Gum Disease Treatment
Gum disease is caused by plaque and tartar buildup at the gum line that irritates soft tissue leading to sores and the slow deterioration of supportive soft tissue and jawbone density. What begins as mild irritation can quickly transform into a detrimental issue and the leading cause of tooth loss among US adults. At each six month checkup, we screen for the common early warning signs of periodontal disease. That includes charting the depths of the pockets between teeth and gums, since increased pocket depth is one of the earliest indicators of gum disease. By keeping track of changes in pocket depth, we’re able to begin treatment in the earliest possible stages. If you’ve experienced any early indicators of gum disease including bleeding gums, soft tissue inflammation, and chronic bad breath or it’s been more than six months since your last professional teeth cleaning, we encourage you to contact our office right away.
Preventing Gum Disease
Like other areas of oral health, we begin working with patients to develop a personalized plan to maintain the highest level of oral health. That all begins with in-office teeth cleanings every six months paired with thorough at-home hygiene. It’s essential to brush teeth at least two times daily and floss at least once a day. During checkups, our team can demonstrate the best at-home hygiene methods, make recommendations for the right products, and help you maximize your at-home hygiene routine. We also provide prescription toothpastes or mouth rinses to boost the benefit of your oral hygiene routine.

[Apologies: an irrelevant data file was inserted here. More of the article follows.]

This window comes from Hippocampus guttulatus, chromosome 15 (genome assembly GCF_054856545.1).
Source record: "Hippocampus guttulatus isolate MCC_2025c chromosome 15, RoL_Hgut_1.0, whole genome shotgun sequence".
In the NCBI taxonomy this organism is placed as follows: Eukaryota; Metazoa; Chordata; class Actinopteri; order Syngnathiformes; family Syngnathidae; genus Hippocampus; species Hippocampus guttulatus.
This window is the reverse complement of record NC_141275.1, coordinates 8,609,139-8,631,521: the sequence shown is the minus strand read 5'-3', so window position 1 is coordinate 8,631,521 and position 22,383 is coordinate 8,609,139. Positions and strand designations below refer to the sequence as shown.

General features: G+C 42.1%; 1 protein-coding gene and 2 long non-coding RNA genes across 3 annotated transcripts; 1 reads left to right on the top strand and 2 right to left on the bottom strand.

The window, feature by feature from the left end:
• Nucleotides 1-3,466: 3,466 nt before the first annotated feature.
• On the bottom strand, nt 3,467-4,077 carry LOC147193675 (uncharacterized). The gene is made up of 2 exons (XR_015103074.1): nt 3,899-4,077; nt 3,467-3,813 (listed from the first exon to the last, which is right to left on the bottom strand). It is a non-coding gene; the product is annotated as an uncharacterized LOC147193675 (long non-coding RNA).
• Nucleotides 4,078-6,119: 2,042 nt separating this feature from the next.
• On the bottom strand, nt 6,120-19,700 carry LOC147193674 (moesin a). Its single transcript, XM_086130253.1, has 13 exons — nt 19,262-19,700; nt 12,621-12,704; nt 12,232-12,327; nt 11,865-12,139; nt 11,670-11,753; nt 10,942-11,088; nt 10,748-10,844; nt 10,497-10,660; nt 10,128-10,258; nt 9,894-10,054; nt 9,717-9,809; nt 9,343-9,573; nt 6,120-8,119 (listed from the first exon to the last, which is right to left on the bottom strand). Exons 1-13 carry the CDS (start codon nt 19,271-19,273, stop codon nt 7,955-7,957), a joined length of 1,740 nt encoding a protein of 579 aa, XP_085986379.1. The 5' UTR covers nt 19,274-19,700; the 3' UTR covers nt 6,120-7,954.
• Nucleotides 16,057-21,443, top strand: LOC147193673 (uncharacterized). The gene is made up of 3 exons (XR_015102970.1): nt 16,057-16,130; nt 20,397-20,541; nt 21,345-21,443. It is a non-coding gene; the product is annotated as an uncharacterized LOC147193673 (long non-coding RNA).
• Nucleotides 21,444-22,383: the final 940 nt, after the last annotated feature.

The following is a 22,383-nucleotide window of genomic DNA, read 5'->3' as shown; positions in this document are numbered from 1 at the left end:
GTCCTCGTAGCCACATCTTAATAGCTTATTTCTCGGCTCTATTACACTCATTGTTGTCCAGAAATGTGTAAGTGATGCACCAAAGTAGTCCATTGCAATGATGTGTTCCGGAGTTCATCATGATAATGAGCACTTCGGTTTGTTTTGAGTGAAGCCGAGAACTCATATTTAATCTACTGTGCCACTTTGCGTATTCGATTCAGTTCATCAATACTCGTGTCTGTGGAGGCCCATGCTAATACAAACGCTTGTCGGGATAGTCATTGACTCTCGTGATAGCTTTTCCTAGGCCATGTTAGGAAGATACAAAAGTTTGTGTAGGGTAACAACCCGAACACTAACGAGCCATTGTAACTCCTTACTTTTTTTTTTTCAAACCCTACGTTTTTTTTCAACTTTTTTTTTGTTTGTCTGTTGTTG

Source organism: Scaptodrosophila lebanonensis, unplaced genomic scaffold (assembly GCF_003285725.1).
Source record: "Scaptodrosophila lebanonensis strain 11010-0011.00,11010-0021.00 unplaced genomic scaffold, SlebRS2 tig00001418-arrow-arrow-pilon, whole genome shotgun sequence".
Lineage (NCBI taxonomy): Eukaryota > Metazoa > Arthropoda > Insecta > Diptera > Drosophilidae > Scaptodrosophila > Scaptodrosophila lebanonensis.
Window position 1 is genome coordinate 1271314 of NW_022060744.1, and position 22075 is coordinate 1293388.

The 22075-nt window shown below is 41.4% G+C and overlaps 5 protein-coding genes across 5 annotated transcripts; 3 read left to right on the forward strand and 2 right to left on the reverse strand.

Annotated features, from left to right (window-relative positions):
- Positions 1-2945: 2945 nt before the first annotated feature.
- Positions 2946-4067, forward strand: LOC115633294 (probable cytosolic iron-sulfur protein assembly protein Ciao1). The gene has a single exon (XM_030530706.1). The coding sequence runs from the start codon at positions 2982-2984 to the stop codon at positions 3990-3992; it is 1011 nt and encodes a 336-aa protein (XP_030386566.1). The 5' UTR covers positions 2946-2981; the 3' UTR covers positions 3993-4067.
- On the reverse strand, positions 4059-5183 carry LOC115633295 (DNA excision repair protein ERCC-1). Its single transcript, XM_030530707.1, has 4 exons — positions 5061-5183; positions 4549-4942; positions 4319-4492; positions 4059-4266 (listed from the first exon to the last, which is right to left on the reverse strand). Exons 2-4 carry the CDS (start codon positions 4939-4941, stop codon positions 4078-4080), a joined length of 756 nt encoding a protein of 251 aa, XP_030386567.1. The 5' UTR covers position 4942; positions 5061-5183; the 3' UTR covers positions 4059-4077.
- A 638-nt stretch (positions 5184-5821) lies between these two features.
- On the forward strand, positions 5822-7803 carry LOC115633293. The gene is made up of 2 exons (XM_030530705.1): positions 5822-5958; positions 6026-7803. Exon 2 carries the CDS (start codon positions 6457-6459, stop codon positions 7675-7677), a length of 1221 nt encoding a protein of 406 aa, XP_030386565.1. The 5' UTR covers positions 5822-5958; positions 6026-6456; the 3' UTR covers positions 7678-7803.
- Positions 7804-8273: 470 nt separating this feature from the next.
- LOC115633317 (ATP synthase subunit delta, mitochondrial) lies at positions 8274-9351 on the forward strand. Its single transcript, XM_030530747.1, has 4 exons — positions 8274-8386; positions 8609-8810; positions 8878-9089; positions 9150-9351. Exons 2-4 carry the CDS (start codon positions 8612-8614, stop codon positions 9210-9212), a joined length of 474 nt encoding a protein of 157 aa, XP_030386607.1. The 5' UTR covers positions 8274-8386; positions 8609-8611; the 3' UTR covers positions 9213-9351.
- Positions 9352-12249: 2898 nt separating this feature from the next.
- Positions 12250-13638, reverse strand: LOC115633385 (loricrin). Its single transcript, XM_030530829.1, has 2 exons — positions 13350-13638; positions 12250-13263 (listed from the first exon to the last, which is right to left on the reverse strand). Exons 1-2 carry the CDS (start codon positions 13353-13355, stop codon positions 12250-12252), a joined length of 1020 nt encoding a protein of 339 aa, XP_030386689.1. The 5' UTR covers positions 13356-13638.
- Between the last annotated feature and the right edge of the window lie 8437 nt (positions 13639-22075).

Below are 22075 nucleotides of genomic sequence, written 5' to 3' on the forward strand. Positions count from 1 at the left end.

In the earliest stages of gum disease, gingivitis, we can typically renew oral health with more frequent professional teeth cleanings and improved at home hygiene. As periodontal disease spreads, we may need to provide more advanced treatments like scaling and root planing. Scaling is the removal of plaque and tartar buildup from the gum tissue pockets, and root planing is the smoothing of roots to prevent the future buildup of plaque and tartar. Following scaling and root planing, we may also recommend the use of topical antibiotics and antimicrobial mouth rinses.
Scaling and Root Planing
The first line of defense to prevent gum disease from worsening is a deep cleaning. Also known as scaling and root planing, the two procedures remove harmful tartar buildup and smooth the root surfaces to allow the gum tissue to heal. It also discourages future accumulations. When combined with changes to your home oral hygiene routine, it’s an effective solution to treat gum disease.